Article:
The whys and hows of effective proofreading, plus a game of typo spotto. Happy National Proofreading Day!


The big day is almost upon us… National Proofreading Day! On the 8th of March, the entire nation (though not actually sure which one) stops and pays homage to the promotion of mistake-free writing. Or perhaps that’s just me.


Writing involves the communication of ideas. If errors obscure the message you want to convey, or at least make it harder to read, then it could essentially be considered a communication failure. To illustrate with an example, a text I once sent using an old-school numeric keyboard had auto-corrected “rejected” to “selected” without me realising, leading to awkward follow-up texts saying that did not in fact get that job.

Writing also communicates information about you, the writer. Whether it’s fair or not, a poorly-written piece riddled with careless mistakes can undermine your credibility, authority and perceived intelligence. It can also demonstrate a lack of pride in your work as well as a lack of respect for the recipient.

Proofreading - Myspace

Images via Buzzfeed

Good writing with strong attention to detail (as opposed to “storng attentt9n to deail”) can be the difference between an average grade and an excellent grade at school, or between not getting your dream job and getting it.

You don’t want to get complacent even once you’ve snared that dream job. A prominent error – and it only needs to be one – can land your head on the chopping block.

In the 1600s, about 1,000 copies of the King James Bible were produced with the wording “Thou shalt commit adultery.” It is estimated that only about 11 copies of this edition (nicknamed the “Wicked Bible”) survived the bonfire King Charles I ordered to burn them. The poor printer’s licence was revoked (representing a huge loss for them), though owners of these naughty copies can fetch up to $100,000 each.


Make time to proofread

Proofreading should not be treated as an afterthought. Rather, it should be regarded as an essential part of the writing process.

Assigning time specifically for the purpose of proofreading is well worth the investment.

Fresh eyes

Get someone else to read over your work. A fresh set of eyes is likely to spot errors that you have overlooked.

Refreshed eyes

In the absence of (or as well as) a fresh set of eyes, you should also make sure your own eyes are refreshed before launching into a proofread.

Saturation makes it harder for you to see mistakes in your work. Depending on how much time you have, some great ways to refresh your eyes include going for a walk, playing with the kids or a good night’s sleep.

Proofreading - exist

Via Reddit

Check your homophones

You can’t always rely on spelling and grammar check programs or auto-correct to fix your mistakes. This is particularly true for homophones – two or more words that sound the same but have different spellings and meanings, e.g. affect/effect, there/their/they’re.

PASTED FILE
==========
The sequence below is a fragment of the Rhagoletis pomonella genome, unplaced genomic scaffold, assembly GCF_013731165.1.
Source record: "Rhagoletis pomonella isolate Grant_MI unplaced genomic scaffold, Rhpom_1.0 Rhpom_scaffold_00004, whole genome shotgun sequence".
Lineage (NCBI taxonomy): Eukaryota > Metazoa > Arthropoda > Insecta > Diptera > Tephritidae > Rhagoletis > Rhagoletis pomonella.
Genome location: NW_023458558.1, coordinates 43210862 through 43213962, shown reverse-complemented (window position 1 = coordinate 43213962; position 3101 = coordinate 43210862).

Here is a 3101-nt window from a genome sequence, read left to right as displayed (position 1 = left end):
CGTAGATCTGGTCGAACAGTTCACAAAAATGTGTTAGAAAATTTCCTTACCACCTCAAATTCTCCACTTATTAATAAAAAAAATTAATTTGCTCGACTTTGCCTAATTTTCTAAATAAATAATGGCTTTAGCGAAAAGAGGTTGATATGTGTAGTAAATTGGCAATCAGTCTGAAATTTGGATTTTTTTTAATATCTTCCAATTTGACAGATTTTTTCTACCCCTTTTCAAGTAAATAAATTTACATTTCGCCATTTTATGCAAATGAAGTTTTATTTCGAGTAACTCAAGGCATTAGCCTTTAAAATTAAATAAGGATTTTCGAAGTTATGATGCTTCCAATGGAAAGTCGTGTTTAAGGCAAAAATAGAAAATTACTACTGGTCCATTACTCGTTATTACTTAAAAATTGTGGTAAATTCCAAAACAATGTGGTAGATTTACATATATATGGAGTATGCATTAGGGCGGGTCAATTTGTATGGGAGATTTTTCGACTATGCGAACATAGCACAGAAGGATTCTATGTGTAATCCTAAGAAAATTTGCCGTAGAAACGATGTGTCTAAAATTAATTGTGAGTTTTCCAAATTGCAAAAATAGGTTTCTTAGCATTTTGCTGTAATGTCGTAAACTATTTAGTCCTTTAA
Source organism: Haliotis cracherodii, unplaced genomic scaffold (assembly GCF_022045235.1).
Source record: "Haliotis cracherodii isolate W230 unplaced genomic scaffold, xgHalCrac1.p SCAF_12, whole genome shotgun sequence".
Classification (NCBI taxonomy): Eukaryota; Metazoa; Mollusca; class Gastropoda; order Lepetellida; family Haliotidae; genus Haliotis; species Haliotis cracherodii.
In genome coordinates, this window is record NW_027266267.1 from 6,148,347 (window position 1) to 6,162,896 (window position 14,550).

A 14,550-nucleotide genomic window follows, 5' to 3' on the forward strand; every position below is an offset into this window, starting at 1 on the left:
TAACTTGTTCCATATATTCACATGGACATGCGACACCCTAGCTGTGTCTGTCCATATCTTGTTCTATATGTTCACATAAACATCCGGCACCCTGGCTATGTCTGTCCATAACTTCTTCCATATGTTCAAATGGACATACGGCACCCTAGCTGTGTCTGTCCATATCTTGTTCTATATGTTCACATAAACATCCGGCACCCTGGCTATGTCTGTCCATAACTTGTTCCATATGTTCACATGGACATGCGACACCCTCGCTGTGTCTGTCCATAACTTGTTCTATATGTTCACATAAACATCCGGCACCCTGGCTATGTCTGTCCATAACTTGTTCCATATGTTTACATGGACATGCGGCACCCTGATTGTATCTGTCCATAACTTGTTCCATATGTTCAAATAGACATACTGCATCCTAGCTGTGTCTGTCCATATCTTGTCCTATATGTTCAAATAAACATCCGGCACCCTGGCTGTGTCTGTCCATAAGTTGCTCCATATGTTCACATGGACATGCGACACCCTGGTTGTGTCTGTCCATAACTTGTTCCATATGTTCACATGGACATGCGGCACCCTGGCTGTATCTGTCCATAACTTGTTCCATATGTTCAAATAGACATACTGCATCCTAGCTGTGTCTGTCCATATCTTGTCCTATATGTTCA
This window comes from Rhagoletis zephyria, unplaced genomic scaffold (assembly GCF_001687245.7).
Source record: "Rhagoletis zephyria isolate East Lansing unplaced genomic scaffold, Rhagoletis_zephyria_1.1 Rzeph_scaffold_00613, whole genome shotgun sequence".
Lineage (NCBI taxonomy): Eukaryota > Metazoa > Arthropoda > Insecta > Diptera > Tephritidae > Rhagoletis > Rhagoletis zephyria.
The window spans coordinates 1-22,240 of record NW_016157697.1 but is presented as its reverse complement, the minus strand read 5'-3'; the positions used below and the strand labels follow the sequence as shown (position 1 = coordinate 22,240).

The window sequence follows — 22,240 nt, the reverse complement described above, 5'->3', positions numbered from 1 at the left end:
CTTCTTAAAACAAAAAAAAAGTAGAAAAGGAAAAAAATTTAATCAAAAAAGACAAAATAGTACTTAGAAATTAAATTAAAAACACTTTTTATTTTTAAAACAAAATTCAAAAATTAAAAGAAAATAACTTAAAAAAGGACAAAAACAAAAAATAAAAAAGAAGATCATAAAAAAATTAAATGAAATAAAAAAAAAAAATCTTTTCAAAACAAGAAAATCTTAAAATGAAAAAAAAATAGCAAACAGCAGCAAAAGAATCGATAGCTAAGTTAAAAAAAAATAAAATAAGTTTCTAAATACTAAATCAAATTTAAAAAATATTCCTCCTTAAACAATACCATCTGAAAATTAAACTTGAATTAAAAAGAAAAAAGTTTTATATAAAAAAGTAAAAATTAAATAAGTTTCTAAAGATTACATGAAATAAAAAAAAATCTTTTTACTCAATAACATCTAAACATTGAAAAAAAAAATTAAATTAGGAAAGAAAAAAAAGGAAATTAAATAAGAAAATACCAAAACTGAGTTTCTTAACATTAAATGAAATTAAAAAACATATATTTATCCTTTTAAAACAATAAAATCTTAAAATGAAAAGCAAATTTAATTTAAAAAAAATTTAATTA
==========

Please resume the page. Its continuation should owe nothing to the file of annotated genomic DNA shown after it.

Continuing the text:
Know your weaknesses

Do you habitually spell certain words wrong, or make certain grammatical errors? Pay particular attention to these.

Print out and read

This is a strategy I use regularly. I find it easier to spot mistakes when I’m reading off a piece of paper than a computer screen. Don’t forget to recycle the paper afterwards!

Read it out loud

When you review your work silently, your brain will cleverly insert missing words and punctuation for you, as well as auto-correct spelling mistakes, because you know what it is you’re trying to say. Reading out loud will greatly increase your chances of detecting errors. It also helps you work out whether your writing flows well and if you have commas and full stops in the appropriate places.

Read it backwards

This quirky strategy is very useful when you want to detect spelling errors. Reading backwards allows you to focus on the words themselves rather than their meanings.

Proofreading - Math lab

Via Reddit


Whew. All this proofreading talk has now made me extra-paranoid about my own writing. I’ve always considered myself decent at grammar and spelling. However, in the course of writing this blog, I’ve realised how many errors I commonly make. Thank you very much,

So now I’m turning things over to you, dear reader(s). I’m running a competition to see who can find the most errors in my previous blogs. If you’re lucky, there may even be some in this blog. That’s how nice I am.

Of course, this is purely in the interest of my continuing professional development and not just a cheap ploy to get more people reading my blogs.

What’s the prize, you ask? What’s in it for you (apart from hours of thought-provoking reading and entertainment)? Well, I’m supposed to keep it under wraps but I will tell you that it could be anything from a NEW CAR to something much better, like the glory of knowing you’ve one-upped a professional writer.

Again, because I’m nice, I’ll tell you what my known weaknesses are so you can look out for them:

  • Not knowing when to use single ‘ ‘ or double ” ” quotation marks.
  • Over-use (or under use) of hyphens.
  • Not always knowing which preposition (“of”, “on”, “with”, etc.) to use.

Here are some things that I’ve decided don’t count as wrong, not (just) for arbitrary reasons but also because some of the cleverer grammar websites have said so!

  • Ending sentences in a preposition.
  • British vs. American spelling (including when it is used inconsistently within the same blog. Because I said so).
  • Starting sentences with “And”, “Or”, and “So” (it’s called dramatic effect yo!)
  • The use and spelling of certain expressive interjections (yes, I had to look that term up). These include “yay”, “ack”, “hmmph” and so on. Although I may accept obvious typos such as “hpmph” or “yaya” as errors.

Happy reading and good luck!

Proofreading - math lab